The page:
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Externally Triggered Microcapsules Release Drugs In Situ

Drugs can be released, at designated times, within tumors or other targets. In an advanced method of administering drugs to target sites in human bodies, the drugs in liquid form are contained in microcapsules that are injected, and then, by exposing the target sites to externally generated electromagnetic fields, the microcapsules are lysed to release the drugs. Such externally triggered microcapsules are intended primarily for use in combined-modality therapies of cancer. In a given application, the external electromagnetic field can be applied to cause the release of the encapsulated drug(s) at a prescribed time or when the microcapsules are confirmed to be located in a specific tissue.

Posted in: Bio-Medical, Medical, Briefs, TSP

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Combinatorial Drug Design Augmented by Information Theory

It may be possible to suppress drug-resistant viruses. A proposed method of designing antiviral drugs provides for the utilization of combinatorial-chemistry techniques that have been used previously for this purpose, in conjunction with applicable principles of information theory. In its information-theoretic aspect, the method can be characterized as one of maximizing the mutual information between (1) ensembles of drugs and (2) ensembles of viruses that one seeks to combat by use of the drugs (denoted in the art as targets). The method would entail increases in the time and cost of development of drugs, but these disadvantages could be offset by reduction or prevention of the emergence of drug-resistant viral populations.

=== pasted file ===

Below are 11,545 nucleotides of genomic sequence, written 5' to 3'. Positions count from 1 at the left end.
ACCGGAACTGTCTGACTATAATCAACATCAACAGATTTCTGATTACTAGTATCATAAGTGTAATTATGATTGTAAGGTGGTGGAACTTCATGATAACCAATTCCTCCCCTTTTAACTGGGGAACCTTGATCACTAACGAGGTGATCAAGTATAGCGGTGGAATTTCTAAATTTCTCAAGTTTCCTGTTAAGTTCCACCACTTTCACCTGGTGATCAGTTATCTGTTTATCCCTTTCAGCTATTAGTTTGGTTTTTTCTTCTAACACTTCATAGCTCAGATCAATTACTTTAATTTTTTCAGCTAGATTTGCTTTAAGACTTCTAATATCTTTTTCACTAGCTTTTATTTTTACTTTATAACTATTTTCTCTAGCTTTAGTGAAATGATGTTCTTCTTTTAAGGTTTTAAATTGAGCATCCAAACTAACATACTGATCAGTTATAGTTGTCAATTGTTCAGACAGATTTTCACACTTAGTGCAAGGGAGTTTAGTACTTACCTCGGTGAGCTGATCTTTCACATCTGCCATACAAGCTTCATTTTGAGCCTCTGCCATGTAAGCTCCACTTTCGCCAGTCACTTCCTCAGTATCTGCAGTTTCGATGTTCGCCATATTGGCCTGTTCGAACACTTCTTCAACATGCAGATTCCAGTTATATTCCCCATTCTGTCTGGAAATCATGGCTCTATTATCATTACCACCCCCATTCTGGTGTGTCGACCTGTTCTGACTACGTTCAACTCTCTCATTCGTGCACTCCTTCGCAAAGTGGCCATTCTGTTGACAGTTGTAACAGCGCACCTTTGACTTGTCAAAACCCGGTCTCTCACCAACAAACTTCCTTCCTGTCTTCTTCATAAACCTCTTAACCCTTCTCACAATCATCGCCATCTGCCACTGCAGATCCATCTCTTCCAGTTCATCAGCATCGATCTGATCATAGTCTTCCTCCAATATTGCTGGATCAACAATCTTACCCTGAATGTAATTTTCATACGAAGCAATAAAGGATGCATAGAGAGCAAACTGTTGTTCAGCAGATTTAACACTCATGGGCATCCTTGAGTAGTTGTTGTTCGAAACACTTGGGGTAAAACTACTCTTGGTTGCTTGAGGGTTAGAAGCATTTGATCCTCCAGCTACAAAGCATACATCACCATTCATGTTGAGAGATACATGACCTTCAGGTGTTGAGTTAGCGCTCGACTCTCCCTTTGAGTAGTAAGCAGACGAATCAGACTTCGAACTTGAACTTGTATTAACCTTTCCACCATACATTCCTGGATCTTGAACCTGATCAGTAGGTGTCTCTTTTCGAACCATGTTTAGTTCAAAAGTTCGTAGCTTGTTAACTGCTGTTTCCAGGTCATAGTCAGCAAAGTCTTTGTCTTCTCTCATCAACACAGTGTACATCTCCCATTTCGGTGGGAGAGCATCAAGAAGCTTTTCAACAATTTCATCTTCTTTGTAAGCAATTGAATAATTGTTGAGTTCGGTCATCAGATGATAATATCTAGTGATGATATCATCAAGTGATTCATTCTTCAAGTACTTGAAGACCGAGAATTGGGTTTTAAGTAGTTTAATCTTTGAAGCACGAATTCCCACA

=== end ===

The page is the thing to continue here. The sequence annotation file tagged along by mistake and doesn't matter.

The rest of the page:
Posted in: Bio-Medical, Medical, Briefs, TSP

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Petri-Dish Spreaders Sterilized by Electrical Heating

Sterilization is faster, easier, and less expensive than it is for conventional glass spreaders. An improved method of sterilizing petri-dish spreaders and a spreader design to implement the method have been developed. In comparison with the conventional methods of sterilizing petri-dish spreaders, the improved method is expected to prove easier, safer, less time-consuming, and less costly, and to require less laboratory space. This improved method could be used in microbiological investigations in microgravity (e.g., aboard the International Space Station) or in normal Earth gravity (e.g., in government and clinical laboratories and research institutions). Particularly, when used in spaceflight, the improved method will prove safer than the traditional flame sterilization method.

Posted in: Bio-Medical, Medical, Briefs